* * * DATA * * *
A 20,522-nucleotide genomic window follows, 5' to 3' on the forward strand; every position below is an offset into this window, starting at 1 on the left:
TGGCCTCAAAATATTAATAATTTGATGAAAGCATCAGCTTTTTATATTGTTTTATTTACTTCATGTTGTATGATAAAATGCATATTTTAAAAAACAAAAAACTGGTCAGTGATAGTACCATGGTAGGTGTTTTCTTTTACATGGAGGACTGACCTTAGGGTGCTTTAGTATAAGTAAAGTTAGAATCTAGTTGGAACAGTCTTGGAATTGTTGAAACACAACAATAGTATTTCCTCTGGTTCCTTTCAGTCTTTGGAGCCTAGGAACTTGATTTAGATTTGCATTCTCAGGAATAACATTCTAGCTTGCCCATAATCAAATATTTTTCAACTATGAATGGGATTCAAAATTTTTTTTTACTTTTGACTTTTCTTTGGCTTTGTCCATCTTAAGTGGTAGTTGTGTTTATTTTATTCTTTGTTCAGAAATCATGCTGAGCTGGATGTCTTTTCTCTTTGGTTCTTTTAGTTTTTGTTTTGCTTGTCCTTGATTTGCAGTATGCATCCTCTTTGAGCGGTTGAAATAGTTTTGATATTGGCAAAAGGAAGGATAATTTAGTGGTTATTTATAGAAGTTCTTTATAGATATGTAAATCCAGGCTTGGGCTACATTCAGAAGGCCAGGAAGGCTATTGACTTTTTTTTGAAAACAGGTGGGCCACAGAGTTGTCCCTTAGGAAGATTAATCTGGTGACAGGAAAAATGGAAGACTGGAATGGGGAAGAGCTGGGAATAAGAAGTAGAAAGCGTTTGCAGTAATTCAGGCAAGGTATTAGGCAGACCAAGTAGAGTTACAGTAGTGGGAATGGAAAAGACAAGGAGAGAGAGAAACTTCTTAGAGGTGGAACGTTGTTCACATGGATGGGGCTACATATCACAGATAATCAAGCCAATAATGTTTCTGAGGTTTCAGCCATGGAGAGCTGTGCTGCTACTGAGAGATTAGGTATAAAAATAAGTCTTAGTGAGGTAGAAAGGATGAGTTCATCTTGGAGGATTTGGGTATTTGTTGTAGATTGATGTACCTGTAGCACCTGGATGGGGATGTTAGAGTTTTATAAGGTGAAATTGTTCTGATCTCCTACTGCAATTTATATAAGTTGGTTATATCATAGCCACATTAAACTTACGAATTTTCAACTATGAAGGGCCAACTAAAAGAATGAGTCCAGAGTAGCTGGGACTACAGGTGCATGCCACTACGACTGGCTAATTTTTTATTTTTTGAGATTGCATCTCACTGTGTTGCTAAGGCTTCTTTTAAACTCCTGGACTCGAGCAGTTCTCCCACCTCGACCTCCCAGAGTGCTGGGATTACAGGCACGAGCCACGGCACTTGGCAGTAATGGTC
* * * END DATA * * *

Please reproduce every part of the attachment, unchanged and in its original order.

A 20,522-nucleotide genomic window follows, 5' to 3' on the forward strand; every position below is an offset into this window, starting at 1 on the left:
TGGCCTCAAAATATTAATAATTTGATGAAAGCATCAGCTTTTTATATTGTTTTATTTACTTCATGTTGTATGATAAAATGCATATTTTAAAAAACAAAAAACTGGTCAGTGATAGTACCATGGTAGGTGTTTTCTTTTACATGGAGGACTGACCTTAGGGTGCTTTAGTATAAGTAAAGTTAGAATCTAGTTGGAACAGTCTTGGAATTGTTGAAACACAACAATAGTATTTCCTCTGGTTCCTTTCAGTCTTTGGAGCCTAGGAACTTGATTTAGATTTGCATTCTCAGGAATAACATTCTAGCTTGCCCATAATCAAATATTTTTCAACTATGAATGGGATTCAAAATTTTTTTTTACTTTTGACTTTTCTTTGGCTTTGTCCATCTTAAGTGGTAGTTGTGTTTATTTTATTCTTTGTTCAGAAATCATGCTGAGCTGGATGTCTTTTCTCTTTGGTTCTTTTAGTTTTTGTTTTGCTTGTCCTTGATTTGCAGTATGCATCCTCTTTGAGCGGTTGAAATAGTTTTGATATTGGCAAAAGGAAGGATAATTTAGTGGTTATTTATAGAAGTTCTTTATAGATATGTAAATCCAGGCTTGGGCTACATTCAGAAGGCCAGGAAGGCTATTGACTTTTTTTTGAAAACAGGTGGGCCACAGAGTTGTCCCTTAGGAAGATTAATCTGGTGACAGGAAAAATGGAAGACTGGAATGGGGAAGAGCTGGGAATAAGAAGTAGAAAGCGTTTGCAGTAATTCAGGCAAGGTATTAGGCAGACCAAGTAGAGTTACAGTAGTGGGAATGGAAAAGACAAGGAGAGAGAGAAACTTCTTAGAGGTGGAACGTTGTTCACATGGATGGGGCTACATATCACAGATAATCAAGCCAATAATGTTTCTGAGGTTTCAGCCATGGAGAGCTGTGCTGCTACTGAGAGATTAGGTATAAAAATAAGTCTTAGTGAGGTAGAAAGGATGAGTTCATCTTGGAGGATTTGGGTATTTGTTGTAGATTGATGTACCTGTAGCACCTGGATGGGGATGTTAGAGTTTTATAAGGTGAAATTGTTCTGATCTCCTACTGCAATTTATATAAGTTGGTTATATCATAGCCACATTAAACTTACGAATTTTCAACTATGAAGGGCCAACTAAAAGAATGAGTCCAGAGTAGCTGGGACTACAGGTGCATGCCACTACGACTGGCTAATTTTTTATTTTTTGAGATTGCATCTCACTGTGTTGCTAAGGCTTCTTTTAAACTCCTGGACTCGAGCAGTTCTCCCACCTCGACCTCCCAGAGTGCTGGGATTACAGGCACGAGCCACGGCACTTGGCAGTAATGGTC